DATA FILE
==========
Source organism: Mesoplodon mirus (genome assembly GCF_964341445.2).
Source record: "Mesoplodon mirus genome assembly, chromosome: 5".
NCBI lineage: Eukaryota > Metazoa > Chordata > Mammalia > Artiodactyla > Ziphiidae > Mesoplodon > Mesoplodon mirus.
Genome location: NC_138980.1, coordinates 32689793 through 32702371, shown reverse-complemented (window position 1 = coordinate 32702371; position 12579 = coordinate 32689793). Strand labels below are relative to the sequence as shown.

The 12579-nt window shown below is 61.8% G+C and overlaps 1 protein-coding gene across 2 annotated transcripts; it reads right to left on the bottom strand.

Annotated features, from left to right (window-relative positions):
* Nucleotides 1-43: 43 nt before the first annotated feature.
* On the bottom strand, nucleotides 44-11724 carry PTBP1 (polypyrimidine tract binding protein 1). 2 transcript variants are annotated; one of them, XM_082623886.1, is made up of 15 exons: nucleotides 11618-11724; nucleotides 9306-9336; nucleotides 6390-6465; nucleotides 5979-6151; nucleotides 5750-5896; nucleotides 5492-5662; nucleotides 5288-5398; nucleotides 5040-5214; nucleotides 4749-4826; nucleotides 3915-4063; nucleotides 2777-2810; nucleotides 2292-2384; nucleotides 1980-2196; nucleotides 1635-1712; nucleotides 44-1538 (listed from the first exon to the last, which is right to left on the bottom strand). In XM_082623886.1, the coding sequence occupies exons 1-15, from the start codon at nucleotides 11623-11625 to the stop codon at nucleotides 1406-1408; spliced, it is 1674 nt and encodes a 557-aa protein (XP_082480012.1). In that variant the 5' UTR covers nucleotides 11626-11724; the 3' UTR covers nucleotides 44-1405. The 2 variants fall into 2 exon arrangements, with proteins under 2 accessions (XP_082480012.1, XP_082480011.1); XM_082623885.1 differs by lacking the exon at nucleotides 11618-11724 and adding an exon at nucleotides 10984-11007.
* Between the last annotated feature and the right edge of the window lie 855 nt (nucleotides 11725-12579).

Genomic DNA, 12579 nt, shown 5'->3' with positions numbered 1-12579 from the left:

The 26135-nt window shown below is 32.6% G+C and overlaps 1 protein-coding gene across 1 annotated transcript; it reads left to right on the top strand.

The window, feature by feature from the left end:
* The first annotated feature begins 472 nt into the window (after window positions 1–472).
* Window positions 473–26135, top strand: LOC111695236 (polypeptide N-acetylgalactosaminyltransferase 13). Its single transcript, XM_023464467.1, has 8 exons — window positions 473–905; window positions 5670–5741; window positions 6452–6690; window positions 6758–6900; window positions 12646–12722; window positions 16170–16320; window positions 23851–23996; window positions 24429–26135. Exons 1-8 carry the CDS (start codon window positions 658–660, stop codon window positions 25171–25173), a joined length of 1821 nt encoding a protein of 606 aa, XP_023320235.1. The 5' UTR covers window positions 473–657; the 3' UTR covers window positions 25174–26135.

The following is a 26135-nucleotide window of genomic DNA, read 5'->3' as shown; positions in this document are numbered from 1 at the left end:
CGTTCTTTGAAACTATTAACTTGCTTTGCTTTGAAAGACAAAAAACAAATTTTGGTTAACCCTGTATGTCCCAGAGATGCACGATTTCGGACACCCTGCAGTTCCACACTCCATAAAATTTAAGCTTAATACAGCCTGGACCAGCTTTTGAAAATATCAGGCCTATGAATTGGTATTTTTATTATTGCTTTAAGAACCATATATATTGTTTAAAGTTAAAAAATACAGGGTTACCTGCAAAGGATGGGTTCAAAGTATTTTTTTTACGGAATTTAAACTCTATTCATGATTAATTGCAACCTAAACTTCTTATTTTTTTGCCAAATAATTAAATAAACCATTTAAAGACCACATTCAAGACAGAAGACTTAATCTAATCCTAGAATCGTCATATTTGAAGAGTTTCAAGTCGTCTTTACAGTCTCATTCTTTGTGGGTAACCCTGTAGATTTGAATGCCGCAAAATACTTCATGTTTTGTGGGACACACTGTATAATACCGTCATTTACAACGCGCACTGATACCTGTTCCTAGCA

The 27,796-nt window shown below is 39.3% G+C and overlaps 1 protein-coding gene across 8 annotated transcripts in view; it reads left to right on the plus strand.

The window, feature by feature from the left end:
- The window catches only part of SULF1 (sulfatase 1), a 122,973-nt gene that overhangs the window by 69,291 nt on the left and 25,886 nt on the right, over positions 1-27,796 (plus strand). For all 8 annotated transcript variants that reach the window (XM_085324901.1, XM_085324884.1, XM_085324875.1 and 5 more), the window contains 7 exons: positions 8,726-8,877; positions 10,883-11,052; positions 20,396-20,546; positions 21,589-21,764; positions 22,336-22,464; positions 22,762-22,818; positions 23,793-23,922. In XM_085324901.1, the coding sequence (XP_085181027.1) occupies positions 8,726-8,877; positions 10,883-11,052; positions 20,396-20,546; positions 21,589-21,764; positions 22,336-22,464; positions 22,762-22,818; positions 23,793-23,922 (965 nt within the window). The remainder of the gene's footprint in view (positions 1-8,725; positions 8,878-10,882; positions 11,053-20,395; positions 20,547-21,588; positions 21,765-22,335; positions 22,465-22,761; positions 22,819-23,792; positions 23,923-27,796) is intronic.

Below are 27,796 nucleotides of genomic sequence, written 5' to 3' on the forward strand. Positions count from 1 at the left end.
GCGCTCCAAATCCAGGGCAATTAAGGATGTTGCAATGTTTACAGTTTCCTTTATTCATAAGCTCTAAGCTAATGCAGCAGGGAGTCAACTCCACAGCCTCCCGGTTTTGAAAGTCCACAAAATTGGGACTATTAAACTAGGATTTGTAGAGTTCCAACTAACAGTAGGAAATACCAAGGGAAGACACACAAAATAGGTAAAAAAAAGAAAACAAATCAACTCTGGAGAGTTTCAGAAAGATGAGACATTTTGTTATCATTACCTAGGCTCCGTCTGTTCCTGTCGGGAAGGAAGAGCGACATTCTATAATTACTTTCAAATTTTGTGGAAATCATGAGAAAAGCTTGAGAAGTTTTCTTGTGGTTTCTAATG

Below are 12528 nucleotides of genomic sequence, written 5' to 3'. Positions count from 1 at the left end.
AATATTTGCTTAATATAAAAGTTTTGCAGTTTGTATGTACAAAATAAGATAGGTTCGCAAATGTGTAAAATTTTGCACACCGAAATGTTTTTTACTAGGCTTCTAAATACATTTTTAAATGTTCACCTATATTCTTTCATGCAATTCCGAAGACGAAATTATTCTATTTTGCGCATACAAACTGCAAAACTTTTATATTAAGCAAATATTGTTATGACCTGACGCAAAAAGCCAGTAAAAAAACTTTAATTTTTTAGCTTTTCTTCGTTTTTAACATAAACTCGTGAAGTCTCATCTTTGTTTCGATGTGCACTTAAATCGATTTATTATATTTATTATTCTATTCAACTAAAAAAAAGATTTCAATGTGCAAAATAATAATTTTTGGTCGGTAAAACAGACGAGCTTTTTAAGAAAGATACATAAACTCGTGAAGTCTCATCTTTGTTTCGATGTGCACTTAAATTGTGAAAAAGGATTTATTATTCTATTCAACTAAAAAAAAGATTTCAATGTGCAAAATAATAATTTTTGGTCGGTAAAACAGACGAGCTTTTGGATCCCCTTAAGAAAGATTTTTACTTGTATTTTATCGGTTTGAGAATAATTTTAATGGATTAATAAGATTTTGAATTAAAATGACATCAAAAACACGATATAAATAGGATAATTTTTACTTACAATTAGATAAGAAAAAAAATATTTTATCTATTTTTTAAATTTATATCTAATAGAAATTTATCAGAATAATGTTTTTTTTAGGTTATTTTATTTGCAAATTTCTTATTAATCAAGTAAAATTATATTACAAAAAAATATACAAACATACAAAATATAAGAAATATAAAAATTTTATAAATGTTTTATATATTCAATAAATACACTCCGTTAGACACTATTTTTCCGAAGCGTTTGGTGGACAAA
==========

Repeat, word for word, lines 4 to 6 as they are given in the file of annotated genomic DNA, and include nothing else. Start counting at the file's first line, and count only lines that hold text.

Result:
Genome location: NC_138980.1, coordinates 32689793 through 32702371, shown reverse-complemented (window position 1 = coordinate 32702371; position 12579 = coordinate 32689793). Strand labels below are relative to the sequence as shown.

The 12579-nt window shown below is 61.8% G+C and overlaps 1 protein-coding gene across 2 annotated transcripts; it reads right to left on the bottom strand.

Annotated features, from left to right (window-relative positions):